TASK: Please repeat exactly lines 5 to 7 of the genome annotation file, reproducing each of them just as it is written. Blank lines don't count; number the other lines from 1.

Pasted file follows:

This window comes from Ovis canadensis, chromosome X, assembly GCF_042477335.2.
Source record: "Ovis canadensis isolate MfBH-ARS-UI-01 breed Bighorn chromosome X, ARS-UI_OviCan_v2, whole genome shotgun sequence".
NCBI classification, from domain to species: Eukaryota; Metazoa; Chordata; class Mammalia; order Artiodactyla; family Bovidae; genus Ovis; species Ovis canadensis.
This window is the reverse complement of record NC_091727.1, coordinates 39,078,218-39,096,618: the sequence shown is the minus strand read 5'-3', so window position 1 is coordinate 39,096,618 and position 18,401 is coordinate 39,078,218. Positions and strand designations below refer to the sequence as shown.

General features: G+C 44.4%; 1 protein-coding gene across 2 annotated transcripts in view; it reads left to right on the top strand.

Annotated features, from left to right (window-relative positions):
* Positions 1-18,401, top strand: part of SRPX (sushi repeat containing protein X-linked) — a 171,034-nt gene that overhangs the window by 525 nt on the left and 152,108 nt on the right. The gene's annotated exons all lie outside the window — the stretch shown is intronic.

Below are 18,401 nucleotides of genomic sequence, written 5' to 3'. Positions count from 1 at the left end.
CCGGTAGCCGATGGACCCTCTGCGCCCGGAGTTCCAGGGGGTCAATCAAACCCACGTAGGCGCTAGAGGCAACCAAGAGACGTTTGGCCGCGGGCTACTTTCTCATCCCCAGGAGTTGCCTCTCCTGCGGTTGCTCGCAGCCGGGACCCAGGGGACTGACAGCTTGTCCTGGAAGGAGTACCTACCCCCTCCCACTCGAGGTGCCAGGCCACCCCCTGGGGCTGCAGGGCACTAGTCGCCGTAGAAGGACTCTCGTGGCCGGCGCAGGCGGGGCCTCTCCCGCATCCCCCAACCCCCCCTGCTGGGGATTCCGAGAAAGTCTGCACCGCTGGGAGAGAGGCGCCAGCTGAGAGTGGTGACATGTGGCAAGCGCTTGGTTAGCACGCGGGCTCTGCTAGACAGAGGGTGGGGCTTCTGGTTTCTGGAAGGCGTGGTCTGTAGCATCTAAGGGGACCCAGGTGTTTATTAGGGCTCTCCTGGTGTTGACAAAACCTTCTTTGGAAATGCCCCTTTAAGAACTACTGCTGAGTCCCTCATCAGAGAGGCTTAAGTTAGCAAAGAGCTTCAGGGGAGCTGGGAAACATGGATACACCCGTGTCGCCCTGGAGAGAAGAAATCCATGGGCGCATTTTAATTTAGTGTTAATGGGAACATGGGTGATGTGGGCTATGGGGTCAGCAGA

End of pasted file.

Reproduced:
General features: G+C 44.4%; 1 protein-coding gene across 2 annotated transcripts in view; it reads left to right on the top strand.

Annotated features, from left to right (window-relative positions):
* Positions 1-18,401, top strand: part of SRPX (sushi repeat containing protein X-linked) — a 171,034-nt gene that overhangs the window by 525 nt on the left and 152,108 nt on the right. The gene's annotated exons all lie outside the window — the stretch shown is intronic.